These days, there are a number of good options for 3″ wide 26″ tires. Again, because kids are light, running them on 80mm rims is not a problem. For that matter, though many people have told me it wouldn’t work, I have run 3″ tires on my own 80mm rims with no problems.
With the seat dropped down low enough for the kids to pedal, the stock reach was pretty reasonable due to the high front end relative to the seat. I put some On-One Mary bars on the bike to make the reach a bit easier, and a 35mm stem kept the bars close in. My kids were around 8 1/2 when they were tall enough and skilled enough to ride it in the mountains. They weren’t doing wheelies or jumps, but they could ride.
Why Not 24″ wheels?
Firstly, at the time there were no 24″ wheeled fatbikes. Beyond that, when the 24″ wheeled fatbikes did come out, in time for Fiona to ride one, I didn’t get one since the first ones weren’t really much smaller than what we had.
The second disadvantage to the 24″ wheels was that the smaller diameter of the wheel makes for much more skittish handling. The approach angle to the snow is sharper too. On top of that, the tire selection for 24″ wheels on fatbikes is limited. None of the 24″ tires that I know of have flexible enough sidewalls that a 50 pound kid can take advantage of the tire’s full width. The stiff sidewalls also make the pedalling more difficult at low pressures. I did not want my kids using up their kid-sized power to overcome tire hysteresis.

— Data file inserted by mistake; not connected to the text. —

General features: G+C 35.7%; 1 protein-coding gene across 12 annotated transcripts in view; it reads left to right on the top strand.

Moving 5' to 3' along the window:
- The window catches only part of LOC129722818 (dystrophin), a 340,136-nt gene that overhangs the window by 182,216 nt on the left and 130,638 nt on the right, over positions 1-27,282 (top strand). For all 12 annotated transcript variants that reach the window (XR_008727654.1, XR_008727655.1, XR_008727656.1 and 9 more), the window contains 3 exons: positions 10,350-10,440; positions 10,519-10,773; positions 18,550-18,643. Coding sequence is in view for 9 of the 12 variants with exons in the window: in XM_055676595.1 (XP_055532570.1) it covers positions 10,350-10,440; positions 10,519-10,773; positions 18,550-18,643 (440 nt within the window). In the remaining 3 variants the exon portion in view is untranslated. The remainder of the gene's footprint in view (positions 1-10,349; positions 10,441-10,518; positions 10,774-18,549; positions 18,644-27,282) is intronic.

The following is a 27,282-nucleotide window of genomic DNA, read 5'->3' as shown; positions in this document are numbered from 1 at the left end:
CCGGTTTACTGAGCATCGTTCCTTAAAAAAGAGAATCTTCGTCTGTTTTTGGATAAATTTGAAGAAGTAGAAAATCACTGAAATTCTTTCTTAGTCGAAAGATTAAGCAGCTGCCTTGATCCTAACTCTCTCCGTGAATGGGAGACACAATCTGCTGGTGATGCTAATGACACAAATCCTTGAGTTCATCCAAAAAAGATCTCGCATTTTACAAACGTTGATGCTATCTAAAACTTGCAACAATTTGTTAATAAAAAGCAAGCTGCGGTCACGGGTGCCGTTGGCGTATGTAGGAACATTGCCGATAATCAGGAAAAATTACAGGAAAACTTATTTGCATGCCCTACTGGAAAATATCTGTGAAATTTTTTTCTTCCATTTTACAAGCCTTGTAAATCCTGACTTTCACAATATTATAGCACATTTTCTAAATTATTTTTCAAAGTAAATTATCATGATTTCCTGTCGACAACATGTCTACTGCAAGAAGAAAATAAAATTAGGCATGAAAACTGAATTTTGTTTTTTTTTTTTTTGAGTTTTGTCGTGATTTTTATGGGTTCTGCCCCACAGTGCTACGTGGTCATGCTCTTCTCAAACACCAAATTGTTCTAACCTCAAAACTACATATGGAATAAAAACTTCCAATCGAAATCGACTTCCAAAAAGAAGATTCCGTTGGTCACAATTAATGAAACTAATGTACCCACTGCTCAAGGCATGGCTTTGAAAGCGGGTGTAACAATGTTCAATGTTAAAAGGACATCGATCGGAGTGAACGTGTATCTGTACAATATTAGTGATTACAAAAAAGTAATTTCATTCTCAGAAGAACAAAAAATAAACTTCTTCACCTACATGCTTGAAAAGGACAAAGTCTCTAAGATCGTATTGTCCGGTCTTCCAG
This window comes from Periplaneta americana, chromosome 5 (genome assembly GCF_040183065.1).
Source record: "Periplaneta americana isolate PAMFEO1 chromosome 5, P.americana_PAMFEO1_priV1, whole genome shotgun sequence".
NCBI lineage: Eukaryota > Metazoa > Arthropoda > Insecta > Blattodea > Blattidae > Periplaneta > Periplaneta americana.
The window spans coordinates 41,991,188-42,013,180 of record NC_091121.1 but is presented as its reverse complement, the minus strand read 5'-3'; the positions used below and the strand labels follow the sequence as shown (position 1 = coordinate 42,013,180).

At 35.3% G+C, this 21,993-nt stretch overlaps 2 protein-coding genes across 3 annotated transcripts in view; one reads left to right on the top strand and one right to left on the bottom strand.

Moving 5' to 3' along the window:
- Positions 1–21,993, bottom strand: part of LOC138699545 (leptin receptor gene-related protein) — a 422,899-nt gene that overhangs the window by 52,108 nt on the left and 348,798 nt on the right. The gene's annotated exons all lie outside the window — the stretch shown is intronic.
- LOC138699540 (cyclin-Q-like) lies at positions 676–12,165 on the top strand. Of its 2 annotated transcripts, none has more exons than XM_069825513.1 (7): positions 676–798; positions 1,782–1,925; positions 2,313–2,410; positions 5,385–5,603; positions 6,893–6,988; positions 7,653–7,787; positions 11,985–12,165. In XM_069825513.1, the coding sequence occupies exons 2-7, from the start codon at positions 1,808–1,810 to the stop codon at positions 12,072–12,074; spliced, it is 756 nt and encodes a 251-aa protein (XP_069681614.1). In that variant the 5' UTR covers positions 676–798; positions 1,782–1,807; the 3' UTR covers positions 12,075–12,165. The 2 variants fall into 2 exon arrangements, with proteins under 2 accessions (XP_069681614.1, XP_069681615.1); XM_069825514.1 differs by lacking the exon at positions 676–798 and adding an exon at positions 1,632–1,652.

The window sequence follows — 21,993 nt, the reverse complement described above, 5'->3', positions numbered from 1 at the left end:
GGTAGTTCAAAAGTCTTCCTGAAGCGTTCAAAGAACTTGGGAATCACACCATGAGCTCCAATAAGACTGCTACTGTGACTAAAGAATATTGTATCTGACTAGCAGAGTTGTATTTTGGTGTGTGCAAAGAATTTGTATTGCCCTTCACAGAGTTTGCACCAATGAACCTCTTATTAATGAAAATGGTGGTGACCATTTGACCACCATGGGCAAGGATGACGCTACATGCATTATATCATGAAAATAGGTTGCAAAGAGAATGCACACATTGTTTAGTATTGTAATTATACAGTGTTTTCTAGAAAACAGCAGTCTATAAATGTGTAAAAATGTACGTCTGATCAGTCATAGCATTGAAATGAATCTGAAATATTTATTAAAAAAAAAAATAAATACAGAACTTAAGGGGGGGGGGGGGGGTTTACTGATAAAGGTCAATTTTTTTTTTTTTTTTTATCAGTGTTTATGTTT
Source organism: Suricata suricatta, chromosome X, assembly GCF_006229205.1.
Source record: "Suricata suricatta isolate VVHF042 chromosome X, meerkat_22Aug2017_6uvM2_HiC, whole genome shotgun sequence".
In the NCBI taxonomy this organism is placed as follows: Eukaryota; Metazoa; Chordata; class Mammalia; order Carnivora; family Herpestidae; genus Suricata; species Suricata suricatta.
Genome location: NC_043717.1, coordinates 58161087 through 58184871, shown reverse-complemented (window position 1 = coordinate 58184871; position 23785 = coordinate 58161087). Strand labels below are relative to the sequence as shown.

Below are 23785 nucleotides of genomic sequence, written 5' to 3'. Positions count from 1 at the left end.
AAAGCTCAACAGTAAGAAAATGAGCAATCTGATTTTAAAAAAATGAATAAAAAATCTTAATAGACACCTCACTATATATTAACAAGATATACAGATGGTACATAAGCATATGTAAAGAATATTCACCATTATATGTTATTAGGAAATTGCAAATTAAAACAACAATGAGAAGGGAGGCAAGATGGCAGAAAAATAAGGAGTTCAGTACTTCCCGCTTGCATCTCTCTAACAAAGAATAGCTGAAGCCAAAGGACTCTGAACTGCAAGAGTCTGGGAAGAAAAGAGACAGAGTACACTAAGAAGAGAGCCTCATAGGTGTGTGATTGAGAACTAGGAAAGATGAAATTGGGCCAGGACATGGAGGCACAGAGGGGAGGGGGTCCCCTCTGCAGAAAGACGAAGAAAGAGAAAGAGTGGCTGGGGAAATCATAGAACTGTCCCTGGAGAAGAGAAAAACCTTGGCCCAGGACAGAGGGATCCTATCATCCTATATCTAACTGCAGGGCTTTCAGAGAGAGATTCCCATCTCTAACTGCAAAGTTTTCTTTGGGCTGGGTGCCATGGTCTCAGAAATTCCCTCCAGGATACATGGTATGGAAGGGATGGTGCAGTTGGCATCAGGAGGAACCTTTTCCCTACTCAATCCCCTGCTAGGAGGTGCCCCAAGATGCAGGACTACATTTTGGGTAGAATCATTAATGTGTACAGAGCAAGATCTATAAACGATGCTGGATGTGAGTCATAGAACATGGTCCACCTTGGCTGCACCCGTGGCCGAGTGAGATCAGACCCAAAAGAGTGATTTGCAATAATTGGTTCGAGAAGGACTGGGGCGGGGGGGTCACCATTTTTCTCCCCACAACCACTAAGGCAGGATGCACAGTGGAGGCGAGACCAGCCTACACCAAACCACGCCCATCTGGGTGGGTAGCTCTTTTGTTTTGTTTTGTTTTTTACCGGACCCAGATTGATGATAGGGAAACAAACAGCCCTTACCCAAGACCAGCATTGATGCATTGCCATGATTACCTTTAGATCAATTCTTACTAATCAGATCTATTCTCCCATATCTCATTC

These days there are some good 24″ wheeled bikes with 3″ “plus” size tires, and I recommend these for both general bikepacking and for riding on groomed, or mostly groomed snow. My favourite of these is the Timberjack 24 from Salsa.
What About 20″ Wheels?
What I said above is even more true about 20″ wheels. Maybe some kids are able to get through snow on 20″ fatbike wheels, but I’ve never heard of them (cue those kids’ parents), and I know that my kids just didn’t have the power at that size to ride the 20″ wheels in ungroomed snow. This is not a dismissal of the whole concept, indeed there are many good reasons to go to 20″ 3″ wide tires for kids.
Tubes aren’t really that bad, other than their fragility. But when it comes to fatbikes, tubes suck. When it came to my kids’ first fatbike, that applies even more. Kids fatbikes need to be tubeless for riding on ungroomed snow. It isn’t a subtle difference like hardpacked dirt with a mountain bike, it is absolutely essential.
The reasons are many, but mostly, because kids are running seriously low pressure, tubes will pull away from the sides of the tire. This makes a band of higher pressure down the centerline of the tire, and floppy sidewalls at the edge. This is the worst case for both flotation and rolling resistance, not to mention how terrible it is for cornering.
These days there are a selection of great tubeless-ready fatbike tires to chose from, but for me, the only choice was “ghetto” tubeless systems. These are notoriously unreliable in the cold, but I have had good success with them with a variety of systems. My first rule is never use Gorilla tape as rim tape. It reacts with the sealant and renders it useless within weeks. For the kids’ bike, I used a 24″ tube split “the split tube method” and then added latex moulding compound around the edge of the bead and rim to help stick the bead, and I added a plastic rim strip to either side of the bead shelf on the rim to help keep the tire toward the edge.
The Trail Forward
This year, Fiona has outgrown my Kids’ first fatbike, she has been borrowing her mom’s, but some time soon, we’ll want to go as a family. Most likely, she’ll inherit her brother’s bike and he’ll move to an XL (He’s way oversized for his size small, all the seatpost is showing)
Though I’ll be sad to see it go, I hope I find a good home for it.